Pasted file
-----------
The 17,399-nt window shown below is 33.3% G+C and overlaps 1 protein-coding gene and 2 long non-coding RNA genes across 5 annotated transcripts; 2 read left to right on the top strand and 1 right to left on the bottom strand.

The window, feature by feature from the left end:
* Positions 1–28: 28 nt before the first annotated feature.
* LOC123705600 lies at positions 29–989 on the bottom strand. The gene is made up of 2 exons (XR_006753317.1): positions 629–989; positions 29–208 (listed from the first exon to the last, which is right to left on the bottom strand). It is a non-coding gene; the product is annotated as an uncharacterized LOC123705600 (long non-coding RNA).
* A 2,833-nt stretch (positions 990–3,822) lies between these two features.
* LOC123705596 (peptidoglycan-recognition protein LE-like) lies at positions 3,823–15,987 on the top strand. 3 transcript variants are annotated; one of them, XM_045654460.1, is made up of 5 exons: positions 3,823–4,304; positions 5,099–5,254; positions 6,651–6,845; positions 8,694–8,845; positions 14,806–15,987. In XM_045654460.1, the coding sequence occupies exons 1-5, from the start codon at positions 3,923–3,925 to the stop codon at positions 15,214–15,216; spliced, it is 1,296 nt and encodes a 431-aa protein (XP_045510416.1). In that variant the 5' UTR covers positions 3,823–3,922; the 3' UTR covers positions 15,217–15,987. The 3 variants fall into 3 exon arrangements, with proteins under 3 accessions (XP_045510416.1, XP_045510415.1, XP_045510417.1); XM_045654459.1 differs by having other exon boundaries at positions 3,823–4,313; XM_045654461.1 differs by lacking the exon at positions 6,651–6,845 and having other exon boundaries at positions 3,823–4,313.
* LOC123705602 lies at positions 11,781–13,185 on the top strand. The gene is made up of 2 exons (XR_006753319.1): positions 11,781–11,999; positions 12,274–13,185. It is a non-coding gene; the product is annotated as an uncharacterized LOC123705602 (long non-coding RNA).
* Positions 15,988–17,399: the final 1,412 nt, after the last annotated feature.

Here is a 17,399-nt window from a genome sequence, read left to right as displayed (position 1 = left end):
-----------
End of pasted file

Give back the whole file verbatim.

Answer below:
The 17,399-nt window shown below is 33.3% G+C and overlaps 1 protein-coding gene and 2 long non-coding RNA genes across 5 annotated transcripts; 2 read left to right on the top strand and 1 right to left on the bottom strand.

The window, feature by feature from the left end:
* Positions 1–28: 28 nt before the first annotated feature.
* LOC123705600 lies at positions 29–989 on the bottom strand. The gene is made up of 2 exons (XR_006753317.1): positions 629–989; positions 29–208 (listed from the first exon to the last, which is right to left on the bottom strand). It is a non-coding gene; the product is annotated as an uncharacterized LOC123705600 (long non-coding RNA).
* A 2,833-nt stretch (positions 990–3,822) lies between these two features.
* LOC123705596 (peptidoglycan-recognition protein LE-like) lies at positions 3,823–15,987 on the top strand. 3 transcript variants are annotated; one of them, XM_045654460.1, is made up of 5 exons: positions 3,823–4,304; positions 5,099–5,254; positions 6,651–6,845; positions 8,694–8,845; positions 14,806–15,987. In XM_045654460.1, the coding sequence occupies exons 1-5, from the start codon at positions 3,923–3,925 to the stop codon at positions 15,214–15,216; spliced, it is 1,296 nt and encodes a 431-aa protein (XP_045510416.1). In that variant the 5' UTR covers positions 3,823–3,922; the 3' UTR covers positions 15,217–15,987. The 3 variants fall into 3 exon arrangements, with proteins under 3 accessions (XP_045510416.1, XP_045510415.1, XP_045510417.1); XM_045654459.1 differs by having other exon boundaries at positions 3,823–4,313; XM_045654461.1 differs by lacking the exon at positions 6,651–6,845 and having other exon boundaries at positions 3,823–4,313.
* LOC123705602 lies at positions 11,781–13,185 on the top strand. The gene is made up of 2 exons (XR_006753319.1): positions 11,781–11,999; positions 12,274–13,185. It is a non-coding gene; the product is annotated as an uncharacterized LOC123705602 (long non-coding RNA).
* Positions 15,988–17,399: the final 1,412 nt, after the last annotated feature.

Here is a 17,399-nt window from a genome sequence, read left to right as displayed (position 1 = left end):